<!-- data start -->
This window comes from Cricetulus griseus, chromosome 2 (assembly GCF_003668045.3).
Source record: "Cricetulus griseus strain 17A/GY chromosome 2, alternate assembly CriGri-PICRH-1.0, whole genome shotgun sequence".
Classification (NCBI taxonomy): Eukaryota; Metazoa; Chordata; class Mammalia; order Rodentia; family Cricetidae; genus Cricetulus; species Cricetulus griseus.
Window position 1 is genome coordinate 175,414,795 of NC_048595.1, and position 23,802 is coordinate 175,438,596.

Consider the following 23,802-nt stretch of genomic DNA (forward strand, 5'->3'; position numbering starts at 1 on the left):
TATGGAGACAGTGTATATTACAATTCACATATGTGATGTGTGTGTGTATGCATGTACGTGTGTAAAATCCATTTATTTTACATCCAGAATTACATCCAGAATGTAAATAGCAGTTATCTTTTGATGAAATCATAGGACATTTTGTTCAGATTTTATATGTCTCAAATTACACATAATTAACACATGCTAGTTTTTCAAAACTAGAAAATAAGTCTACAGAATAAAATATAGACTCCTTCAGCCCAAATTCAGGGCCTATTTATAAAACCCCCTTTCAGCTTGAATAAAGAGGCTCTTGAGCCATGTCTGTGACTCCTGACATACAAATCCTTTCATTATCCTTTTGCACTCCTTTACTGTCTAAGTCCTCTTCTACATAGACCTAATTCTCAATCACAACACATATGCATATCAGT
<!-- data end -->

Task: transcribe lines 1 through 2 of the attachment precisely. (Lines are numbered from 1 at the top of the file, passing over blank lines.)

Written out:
This window comes from Cricetulus griseus, chromosome 2 (assembly GCF_003668045.3).
Source record: "Cricetulus griseus strain 17A/GY chromosome 2, alternate assembly CriGri-PICRH-1.0, whole genome shotgun sequence".